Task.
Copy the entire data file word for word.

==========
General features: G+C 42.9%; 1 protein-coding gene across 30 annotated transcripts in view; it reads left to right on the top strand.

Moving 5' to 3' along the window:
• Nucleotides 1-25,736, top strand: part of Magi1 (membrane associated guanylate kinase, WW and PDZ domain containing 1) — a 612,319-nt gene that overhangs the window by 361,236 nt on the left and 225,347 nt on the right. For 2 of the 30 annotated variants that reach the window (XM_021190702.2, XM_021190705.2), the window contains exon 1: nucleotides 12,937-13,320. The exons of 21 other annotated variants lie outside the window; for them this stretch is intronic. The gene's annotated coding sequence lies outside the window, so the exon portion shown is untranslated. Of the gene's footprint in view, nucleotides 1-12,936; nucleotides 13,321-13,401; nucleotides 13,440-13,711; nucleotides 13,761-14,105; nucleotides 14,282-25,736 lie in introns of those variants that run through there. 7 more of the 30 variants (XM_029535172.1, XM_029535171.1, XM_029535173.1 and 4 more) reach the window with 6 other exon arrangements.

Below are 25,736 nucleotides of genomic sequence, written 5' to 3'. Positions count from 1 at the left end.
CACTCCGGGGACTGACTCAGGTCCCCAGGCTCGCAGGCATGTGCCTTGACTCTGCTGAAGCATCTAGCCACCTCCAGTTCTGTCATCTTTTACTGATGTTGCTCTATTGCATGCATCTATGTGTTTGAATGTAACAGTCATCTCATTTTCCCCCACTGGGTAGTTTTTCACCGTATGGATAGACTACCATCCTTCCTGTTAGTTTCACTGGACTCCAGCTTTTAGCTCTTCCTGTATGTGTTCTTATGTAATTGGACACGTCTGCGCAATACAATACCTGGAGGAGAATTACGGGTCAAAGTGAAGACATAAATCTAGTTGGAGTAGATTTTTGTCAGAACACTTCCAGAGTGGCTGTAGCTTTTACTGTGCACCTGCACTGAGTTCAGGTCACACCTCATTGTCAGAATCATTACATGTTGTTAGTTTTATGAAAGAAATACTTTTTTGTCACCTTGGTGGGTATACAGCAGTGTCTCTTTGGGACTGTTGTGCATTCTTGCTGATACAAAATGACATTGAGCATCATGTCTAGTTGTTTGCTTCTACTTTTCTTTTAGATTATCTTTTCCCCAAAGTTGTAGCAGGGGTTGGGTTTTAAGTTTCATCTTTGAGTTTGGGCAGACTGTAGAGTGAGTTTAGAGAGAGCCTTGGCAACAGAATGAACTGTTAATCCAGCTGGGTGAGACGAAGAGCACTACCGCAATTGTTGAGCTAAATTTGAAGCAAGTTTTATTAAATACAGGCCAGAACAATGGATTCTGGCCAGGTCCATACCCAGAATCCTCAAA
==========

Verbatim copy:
General features: G+C 42.9%; 1 protein-coding gene across 30 annotated transcripts in view; it reads left to right on the top strand.

Moving 5' to 3' along the window:
• Nucleotides 1-25,736, top strand: part of Magi1 (membrane associated guanylate kinase, WW and PDZ domain containing 1) — a 612,319-nt gene that overhangs the window by 361,236 nt on the left and 225,347 nt on the right. For 2 of the 30 annotated variants that reach the window (XM_021190702.2, XM_021190705.2), the window contains exon 1: nucleotides 12,937-13,320. The exons of 21 other annotated variants lie outside the window; for them this stretch is intronic. The gene's annotated coding sequence lies outside the window, so the exon portion shown is untranslated. Of the gene's footprint in view, nucleotides 1-12,936; nucleotides 13,321-13,401; nucleotides 13,440-13,711; nucleotides 13,761-14,105; nucleotides 14,282-25,736 lie in introns of those variants that run through there. 7 more of the 30 variants (XM_029535172.1, XM_029535171.1, XM_029535173.1 and 4 more) reach the window with 6 other exon arrangements.

Below are 25,736 nucleotides of genomic sequence, written 5' to 3'. Positions count from 1 at the left end.
CACTCCGGGGACTGACTCAGGTCCCCAGGCTCGCAGGCATGTGCCTTGACTCTGCTGAAGCATCTAGCCACCTCCAGTTCTGTCATCTTTTACTGATGTTGCTCTATTGCATGCATCTATGTGTTTGAATGTAACAGTCATCTCATTTTCCCCCACTGGGTAGTTTTTCACCGTATGGATAGACTACCATCCTTCCTGTTAGTTTCACTGGACTCCAGCTTTTAGCTCTTCCTGTATGTGTTCTTATGTAATTGGACACGTCTGCGCAATACAATACCTGGAGGAGAATTACGGGTCAAAGTGAAGACATAAATCTAGTTGGAGTAGATTTTTGTCAGAACACTTCCAGAGTGGCTGTAGCTTTTACTGTGCACCTGCACTGAGTTCAGGTCACACCTCATTGTCAGAATCATTACATGTTGTTAGTTTTATGAAAGAAATACTTTTTTGTCACCTTGGTGGGTATACAGCAGTGTCTCTTTGGGACTGTTGTGCATTCTTGCTGATACAAAATGACATTGAGCATCATGTCTAGTTGTTTGCTTCTACTTTTCTTTTAGATTATCTTTTCCCCAAAGTTGTAGCAGGGGTTGGGTTTTAAGTTTCATCTTTGAGTTTGGGCAGACTGTAGAGTGAGTTTAGAGAGAGCCTTGGCAACAGAATGAACTGTTAATCCAGCTGGGTGAGACGAAGAGCACTACCGCAATTGTTGAGCTAAATTTGAAGCAAGTTTTATTAAATACAGGCCAGAACAATGGATTCTGGCCAGGTCCATACCCAGAATCCTCAAA